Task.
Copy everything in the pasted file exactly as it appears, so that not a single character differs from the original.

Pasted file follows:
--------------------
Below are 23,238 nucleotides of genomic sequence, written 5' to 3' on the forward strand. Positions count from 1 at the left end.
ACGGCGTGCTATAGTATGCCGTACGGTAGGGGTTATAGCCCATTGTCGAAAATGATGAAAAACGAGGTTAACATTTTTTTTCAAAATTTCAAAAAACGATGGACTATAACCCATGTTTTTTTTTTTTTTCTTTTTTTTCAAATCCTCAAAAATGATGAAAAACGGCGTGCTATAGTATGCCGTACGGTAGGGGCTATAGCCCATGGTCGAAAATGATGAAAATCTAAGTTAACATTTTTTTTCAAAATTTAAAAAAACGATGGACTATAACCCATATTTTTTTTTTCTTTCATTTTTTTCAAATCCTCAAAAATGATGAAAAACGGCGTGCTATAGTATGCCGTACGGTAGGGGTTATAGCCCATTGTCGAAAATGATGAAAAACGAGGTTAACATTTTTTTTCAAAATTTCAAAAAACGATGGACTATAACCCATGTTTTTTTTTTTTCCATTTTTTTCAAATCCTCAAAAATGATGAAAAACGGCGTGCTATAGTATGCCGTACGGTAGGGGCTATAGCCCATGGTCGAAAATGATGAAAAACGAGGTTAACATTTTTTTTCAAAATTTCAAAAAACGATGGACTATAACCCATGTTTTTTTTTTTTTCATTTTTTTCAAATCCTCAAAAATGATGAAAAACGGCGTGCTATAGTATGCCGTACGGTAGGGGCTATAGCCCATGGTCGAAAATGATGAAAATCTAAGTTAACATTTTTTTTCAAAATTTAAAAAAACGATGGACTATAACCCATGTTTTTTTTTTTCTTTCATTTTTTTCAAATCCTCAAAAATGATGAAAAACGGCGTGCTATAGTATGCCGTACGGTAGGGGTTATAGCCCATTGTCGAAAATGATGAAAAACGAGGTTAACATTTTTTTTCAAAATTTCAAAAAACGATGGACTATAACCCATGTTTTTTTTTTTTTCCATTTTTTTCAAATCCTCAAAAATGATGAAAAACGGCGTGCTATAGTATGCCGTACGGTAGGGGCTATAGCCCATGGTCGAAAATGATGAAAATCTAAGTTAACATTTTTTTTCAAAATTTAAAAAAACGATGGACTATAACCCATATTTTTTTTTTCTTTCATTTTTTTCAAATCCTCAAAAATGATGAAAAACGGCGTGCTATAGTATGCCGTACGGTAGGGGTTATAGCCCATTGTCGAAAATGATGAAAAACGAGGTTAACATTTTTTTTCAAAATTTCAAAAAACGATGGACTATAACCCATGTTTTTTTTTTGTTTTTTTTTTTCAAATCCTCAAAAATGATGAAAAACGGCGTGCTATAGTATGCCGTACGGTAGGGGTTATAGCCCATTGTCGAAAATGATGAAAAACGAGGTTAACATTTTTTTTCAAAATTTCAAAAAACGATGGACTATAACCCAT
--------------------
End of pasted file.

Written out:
Below are 23,238 nucleotides of genomic sequence, written 5' to 3' on the forward strand. Positions count from 1 at the left end.
ACGGCGTGCTATAGTATGCCGTACGGTAGGGGTTATAGCCCATTGTCGAAAATGATGAAAAACGAGGTTAACATTTTTTTTCAAAATTTCAAAAAACGATGGACTATAACCCATGTTTTTTTTTTTTTTCTTTTTTTTCAAATCCTCAAAAATGATGAAAAACGGCGTGCTATAGTATGCCGTACGGTAGGGGCTATAGCCCATGGTCGAAAATGATGAAAATCTAAGTTAACATTTTTTTTCAAAATTTAAAAAAACGATGGACTATAACCCATATTTTTTTTTTCTTTCATTTTTTTCAAATCCTCAAAAATGATGAAAAACGGCGTGCTATAGTATGCCGTACGGTAGGGGTTATAGCCCATTGTCGAAAATGATGAAAAACGAGGTTAACATTTTTTTTCAAAATTTCAAAAAACGATGGACTATAACCCATGTTTTTTTTTTTTCCATTTTTTTCAAATCCTCAAAAATGATGAAAAACGGCGTGCTATAGTATGCCGTACGGTAGGGGCTATAGCCCATGGTCGAAAATGATGAAAAACGAGGTTAACATTTTTTTTCAAAATTTCAAAAAACGATGGACTATAACCCATGTTTTTTTTTTTTTCATTTTTTTCAAATCCTCAAAAATGATGAAAAACGGCGTGCTATAGTATGCCGTACGGTAGGGGCTATAGCCCATGGTCGAAAATGATGAAAATCTAAGTTAACATTTTTTTTCAAAATTTAAAAAAACGATGGACTATAACCCATGTTTTTTTTTTTCTTTCATTTTTTTCAAATCCTCAAAAATGATGAAAAACGGCGTGCTATAGTATGCCGTACGGTAGGGGTTATAGCCCATTGTCGAAAATGATGAAAAACGAGGTTAACATTTTTTTTCAAAATTTCAAAAAACGATGGACTATAACCCATGTTTTTTTTTTTTTCCATTTTTTTCAAATCCTCAAAAATGATGAAAAACGGCGTGCTATAGTATGCCGTACGGTAGGGGCTATAGCCCATGGTCGAAAATGATGAAAATCTAAGTTAACATTTTTTTTCAAAATTTAAAAAAACGATGGACTATAACCCATATTTTTTTTTTCTTTCATTTTTTTCAAATCCTCAAAAATGATGAAAAACGGCGTGCTATAGTATGCCGTACGGTAGGGGTTATAGCCCATTGTCGAAAATGATGAAAAACGAGGTTAACATTTTTTTTCAAAATTTCAAAAAACGATGGACTATAACCCATGTTTTTTTTTTGTTTTTTTTTTTCAAATCCTCAAAAATGATGAAAAACGGCGTGCTATAGTATGCCGTACGGTAGGGGTTATAGCCCATTGTCGAAAATGATGAAAAACGAGGTTAACATTTTTTTTCAAAATTTCAAAAAACGATGGACTATAACCCAT